Will Thailand’s equity crowdfunding regulation create investment?
Thailand, with its economy based on SMEs, makes a natural fit for crowdfunding. Crowdfunding is slowly gathering pace in Thailand, with platforms offering primarily reward and donation options. In an attempt to stimulate growth among start ups, SMEs and its nascent Fintech industry Thailand’s Security and Exchange Commission (SEC) published equity crowdfunding regulations in May 2015. Fintech businesses which involve financial payments and loans will be under the Bank of Thailand’s jurisdiction.
The regulations have focussed on obtaining market acceptance and promoting investor protection. Retail investors have stringent limits surround investment: they may only invest Bt 50,000 (1420 USD) per start up and no more than Bt 500,000 (14,200 USD) per year.
Paralee Sukonthaman, SEC Assistant Secretary General, highlighted the investment risk in equity crowdfunding:
“investors in equity crowdfunding have to understand that businesses that raised funds via the crowdfunding platforms do have high survival risk where studies abroad shows that only around 20-30% of startups via crowdfunding have becomes successful. Investors do have a risk of not getting their investment money back. However if the business that they have supported become a success then studies show the financial return is usually very good.”
A very limited class of qualified investors are able to invest unlimited amounts into start ups. A qualified investor must have been investing in stocks for at least one year and
- have a net value of at least Bt 50,000,000 (1,420,000 USD), excluding real estate, or
- have an annual income of at least Bt 4,000,000 (113,570 USD), or
- alternatively they must have at least three years of knowledge and expertise in business in a role such as a financial advisor, analyst, director or executive and have at least Bt 5,000,000 (142,000 USD) invested in stocks.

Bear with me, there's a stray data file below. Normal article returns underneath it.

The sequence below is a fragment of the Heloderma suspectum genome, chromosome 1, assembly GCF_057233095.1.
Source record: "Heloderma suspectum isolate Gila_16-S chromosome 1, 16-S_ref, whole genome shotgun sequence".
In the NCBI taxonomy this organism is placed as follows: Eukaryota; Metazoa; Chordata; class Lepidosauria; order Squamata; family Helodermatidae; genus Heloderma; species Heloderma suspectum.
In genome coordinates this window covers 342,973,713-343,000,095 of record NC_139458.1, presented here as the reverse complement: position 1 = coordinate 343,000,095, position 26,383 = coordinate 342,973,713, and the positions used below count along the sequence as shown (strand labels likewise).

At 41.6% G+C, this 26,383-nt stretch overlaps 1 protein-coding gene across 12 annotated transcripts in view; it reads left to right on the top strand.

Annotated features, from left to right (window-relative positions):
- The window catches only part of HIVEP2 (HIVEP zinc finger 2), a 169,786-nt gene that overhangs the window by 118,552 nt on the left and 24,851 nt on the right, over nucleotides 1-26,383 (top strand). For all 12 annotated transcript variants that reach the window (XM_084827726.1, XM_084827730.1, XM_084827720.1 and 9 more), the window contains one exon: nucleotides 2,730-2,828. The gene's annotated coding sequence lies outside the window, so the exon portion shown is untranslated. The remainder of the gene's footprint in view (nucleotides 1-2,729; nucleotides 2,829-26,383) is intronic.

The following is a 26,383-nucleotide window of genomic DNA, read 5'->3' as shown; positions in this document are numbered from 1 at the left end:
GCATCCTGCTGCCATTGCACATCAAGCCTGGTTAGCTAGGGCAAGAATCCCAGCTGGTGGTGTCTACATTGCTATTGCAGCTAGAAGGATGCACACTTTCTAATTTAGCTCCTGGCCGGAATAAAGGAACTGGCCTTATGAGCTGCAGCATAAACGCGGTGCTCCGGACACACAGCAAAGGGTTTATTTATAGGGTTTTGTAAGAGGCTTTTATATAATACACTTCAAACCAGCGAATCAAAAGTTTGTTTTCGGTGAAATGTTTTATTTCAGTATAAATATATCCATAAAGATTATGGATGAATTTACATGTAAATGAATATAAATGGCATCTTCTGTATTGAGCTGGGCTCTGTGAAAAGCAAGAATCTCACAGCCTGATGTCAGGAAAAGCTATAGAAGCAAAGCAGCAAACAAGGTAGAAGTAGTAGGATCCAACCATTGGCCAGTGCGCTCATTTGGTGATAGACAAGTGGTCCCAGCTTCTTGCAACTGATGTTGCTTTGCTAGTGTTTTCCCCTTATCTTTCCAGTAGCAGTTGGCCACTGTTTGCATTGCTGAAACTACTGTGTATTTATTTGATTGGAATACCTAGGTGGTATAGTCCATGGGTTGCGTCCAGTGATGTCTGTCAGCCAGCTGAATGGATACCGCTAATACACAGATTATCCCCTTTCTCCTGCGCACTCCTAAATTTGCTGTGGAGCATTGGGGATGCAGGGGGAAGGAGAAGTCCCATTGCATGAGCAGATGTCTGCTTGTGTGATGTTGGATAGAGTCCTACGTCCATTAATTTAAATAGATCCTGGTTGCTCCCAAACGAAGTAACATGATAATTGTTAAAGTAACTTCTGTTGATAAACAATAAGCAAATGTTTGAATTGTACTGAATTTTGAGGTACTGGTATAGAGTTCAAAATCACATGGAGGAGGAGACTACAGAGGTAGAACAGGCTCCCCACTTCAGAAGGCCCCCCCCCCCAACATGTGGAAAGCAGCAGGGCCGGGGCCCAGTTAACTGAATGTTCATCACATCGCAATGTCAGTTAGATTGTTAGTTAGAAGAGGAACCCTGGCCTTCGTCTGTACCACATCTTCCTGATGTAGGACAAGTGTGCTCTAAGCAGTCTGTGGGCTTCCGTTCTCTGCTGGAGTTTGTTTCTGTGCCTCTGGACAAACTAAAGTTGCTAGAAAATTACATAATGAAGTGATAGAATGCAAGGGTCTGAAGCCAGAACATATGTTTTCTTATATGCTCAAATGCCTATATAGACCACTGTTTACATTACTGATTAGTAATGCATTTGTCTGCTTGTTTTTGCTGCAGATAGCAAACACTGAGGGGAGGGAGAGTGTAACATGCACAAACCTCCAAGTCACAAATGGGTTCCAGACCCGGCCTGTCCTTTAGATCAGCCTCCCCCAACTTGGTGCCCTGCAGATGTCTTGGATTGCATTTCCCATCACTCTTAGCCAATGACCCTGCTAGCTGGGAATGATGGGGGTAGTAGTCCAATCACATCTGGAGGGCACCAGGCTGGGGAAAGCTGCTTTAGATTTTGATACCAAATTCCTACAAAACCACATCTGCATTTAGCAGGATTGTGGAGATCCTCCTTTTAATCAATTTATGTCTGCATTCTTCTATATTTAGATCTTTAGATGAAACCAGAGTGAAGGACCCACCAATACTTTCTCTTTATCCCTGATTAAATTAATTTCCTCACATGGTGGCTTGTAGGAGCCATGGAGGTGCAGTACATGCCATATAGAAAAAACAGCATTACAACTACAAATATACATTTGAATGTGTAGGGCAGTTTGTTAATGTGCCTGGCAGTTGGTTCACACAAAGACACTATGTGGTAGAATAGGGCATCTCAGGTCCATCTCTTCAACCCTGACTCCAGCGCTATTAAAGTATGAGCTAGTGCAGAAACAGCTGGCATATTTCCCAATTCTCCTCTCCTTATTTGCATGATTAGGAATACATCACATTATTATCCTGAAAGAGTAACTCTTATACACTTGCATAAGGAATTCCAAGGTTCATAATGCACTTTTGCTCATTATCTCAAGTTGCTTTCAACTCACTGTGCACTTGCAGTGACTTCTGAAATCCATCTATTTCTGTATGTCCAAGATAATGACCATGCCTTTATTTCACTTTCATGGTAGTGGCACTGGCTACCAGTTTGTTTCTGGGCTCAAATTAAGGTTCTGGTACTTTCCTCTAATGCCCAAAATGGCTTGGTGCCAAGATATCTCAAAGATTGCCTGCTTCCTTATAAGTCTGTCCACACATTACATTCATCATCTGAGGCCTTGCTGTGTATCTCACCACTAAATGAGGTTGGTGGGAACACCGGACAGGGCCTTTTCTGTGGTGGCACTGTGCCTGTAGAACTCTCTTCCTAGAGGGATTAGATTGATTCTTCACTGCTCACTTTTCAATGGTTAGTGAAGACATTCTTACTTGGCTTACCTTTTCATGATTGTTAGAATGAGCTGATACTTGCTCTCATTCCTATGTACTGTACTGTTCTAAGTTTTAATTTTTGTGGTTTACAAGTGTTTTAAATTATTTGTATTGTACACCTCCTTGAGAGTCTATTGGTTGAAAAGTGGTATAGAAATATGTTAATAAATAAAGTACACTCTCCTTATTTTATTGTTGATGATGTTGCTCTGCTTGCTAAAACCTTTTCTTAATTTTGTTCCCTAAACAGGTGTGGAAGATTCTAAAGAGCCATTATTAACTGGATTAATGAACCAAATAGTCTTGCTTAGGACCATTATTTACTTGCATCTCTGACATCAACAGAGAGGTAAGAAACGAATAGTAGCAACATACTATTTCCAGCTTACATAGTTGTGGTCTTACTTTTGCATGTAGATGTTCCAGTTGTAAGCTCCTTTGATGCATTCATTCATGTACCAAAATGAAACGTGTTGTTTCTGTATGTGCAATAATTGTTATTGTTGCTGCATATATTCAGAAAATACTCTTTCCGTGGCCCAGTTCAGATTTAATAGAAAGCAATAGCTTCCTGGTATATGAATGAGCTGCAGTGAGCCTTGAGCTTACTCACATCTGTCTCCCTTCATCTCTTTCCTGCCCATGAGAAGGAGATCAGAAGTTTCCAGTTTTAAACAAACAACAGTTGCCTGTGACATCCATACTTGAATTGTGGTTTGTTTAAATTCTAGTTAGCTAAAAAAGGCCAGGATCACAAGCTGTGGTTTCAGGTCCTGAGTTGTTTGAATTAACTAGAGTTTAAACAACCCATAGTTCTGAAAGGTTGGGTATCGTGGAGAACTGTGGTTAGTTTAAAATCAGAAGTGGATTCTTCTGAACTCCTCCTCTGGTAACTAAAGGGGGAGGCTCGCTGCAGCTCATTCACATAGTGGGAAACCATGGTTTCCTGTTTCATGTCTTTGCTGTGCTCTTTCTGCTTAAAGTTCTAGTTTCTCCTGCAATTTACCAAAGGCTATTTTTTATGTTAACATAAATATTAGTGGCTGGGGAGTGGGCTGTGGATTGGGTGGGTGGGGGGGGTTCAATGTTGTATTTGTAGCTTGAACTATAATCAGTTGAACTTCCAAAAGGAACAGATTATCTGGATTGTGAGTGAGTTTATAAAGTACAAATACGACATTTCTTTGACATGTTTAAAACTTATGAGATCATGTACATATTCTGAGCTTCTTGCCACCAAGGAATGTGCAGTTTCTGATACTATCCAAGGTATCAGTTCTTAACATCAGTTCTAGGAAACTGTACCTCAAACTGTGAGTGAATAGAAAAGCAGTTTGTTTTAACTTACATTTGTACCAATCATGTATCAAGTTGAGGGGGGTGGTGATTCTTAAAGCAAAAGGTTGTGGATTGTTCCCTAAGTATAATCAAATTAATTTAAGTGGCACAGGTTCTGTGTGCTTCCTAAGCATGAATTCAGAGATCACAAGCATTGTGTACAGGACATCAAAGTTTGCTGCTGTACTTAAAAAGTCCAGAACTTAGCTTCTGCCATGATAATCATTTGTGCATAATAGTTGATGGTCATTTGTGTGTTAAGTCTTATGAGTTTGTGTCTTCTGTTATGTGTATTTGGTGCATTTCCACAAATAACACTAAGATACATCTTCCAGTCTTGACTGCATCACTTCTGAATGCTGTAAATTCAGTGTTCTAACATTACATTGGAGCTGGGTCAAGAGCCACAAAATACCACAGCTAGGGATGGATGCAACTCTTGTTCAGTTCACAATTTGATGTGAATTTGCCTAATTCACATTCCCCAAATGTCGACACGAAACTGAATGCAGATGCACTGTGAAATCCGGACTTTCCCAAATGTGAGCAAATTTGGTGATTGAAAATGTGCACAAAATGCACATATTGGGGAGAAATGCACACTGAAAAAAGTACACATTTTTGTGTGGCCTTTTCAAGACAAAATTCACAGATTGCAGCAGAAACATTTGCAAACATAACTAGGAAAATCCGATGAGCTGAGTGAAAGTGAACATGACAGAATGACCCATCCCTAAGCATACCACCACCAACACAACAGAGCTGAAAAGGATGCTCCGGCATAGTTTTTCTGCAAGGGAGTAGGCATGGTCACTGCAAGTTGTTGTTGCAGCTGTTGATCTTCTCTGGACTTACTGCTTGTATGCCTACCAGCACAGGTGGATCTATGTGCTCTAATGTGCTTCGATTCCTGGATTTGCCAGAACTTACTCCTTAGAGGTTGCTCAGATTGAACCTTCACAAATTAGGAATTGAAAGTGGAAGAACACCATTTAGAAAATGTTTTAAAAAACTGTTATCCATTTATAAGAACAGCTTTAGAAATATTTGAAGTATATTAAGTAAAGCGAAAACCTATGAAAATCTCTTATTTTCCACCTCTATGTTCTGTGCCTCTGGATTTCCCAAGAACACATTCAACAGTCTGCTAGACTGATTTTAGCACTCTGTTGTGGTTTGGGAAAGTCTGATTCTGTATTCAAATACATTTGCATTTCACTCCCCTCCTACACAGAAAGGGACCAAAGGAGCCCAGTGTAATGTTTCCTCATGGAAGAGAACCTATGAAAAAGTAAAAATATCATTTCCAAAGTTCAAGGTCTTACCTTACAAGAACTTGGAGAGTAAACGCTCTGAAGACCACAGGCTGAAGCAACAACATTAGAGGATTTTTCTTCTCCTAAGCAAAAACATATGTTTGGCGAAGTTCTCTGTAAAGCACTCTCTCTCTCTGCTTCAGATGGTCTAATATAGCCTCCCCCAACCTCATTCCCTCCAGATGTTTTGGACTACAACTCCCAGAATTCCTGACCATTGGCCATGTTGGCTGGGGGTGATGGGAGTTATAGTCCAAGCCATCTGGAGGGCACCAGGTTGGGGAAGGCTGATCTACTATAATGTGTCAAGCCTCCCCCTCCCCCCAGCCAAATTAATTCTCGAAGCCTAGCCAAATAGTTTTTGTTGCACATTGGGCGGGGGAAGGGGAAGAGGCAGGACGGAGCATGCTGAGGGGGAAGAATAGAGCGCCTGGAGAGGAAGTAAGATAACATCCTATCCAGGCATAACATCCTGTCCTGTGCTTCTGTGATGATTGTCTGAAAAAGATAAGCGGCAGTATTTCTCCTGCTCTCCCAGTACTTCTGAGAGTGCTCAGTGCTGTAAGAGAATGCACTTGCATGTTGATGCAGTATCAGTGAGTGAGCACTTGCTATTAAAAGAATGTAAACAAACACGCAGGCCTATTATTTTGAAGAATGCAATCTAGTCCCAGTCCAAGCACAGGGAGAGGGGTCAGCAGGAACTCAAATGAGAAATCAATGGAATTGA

Tony Boontanorm, founder of Thailand crowdfunding platform Meefund, understands the need for such restrictions, stating “Thailand is full of scams and under the table industries, and equity crowdfunding will allow for scams and money laundering to happen.” However he believes the answer is not restricting investors, but rather having better monitoring.
Start ups wishing to crowdfund also face limitations. Any start up wishing to equity crowdfund must be incorporated under Thai law. Further it cannot raise more than Bt 20 million (570,000 USD) within the first 12 months, and not more than Bt 40 million (1.14 million USD) total.
The restrictive regulations in Thailand are similar to Malaysia. Like Thailand, the Malaysian Securities Commission has adopted strict regulation to develop its nascent online investing culture. Malaysia allows individuals to invest 1150USD per start up, with an investment limit of 11,500USD per year. There is no exception for qualified investors. Likewise, firms can raise up to 1.15million USD, depending on their size.
Only Thai businesses, or those joint ventures that are at least 51% Thai owned, may equity crowdfund under the regulations. Mr Boontanorm is of the opinion this constraint will limit growth as it is harder for foreign companies to access start up funding. Further, relaxing cross border money movements is essential to allow increased capital to flow into ventures. Crowdfunding is decentralised by nature and does not heed to traditional boundaries. Crowdfunding has the ability to coordinate investment from all over the world towards a venture; regulation must allow this to happen.
Strict regulations illustrates the SEC are focussing on market acceptance and investor protection, suiting Thailand’s emerging retail investment scene. It differs greatly from liberal legislation in established markets like New Zealand where there is a greater focus on market participation.
Future regulatory change should reflect the increasing maturity of crowdfunding in Thailand. Changes to cross border money movements, retail investor caps and increased education and monitoring will allow equity crowdfunding to flourish in Thailand. The current restrictions may hamper Thailand’s self proclaimed “Investment Year”.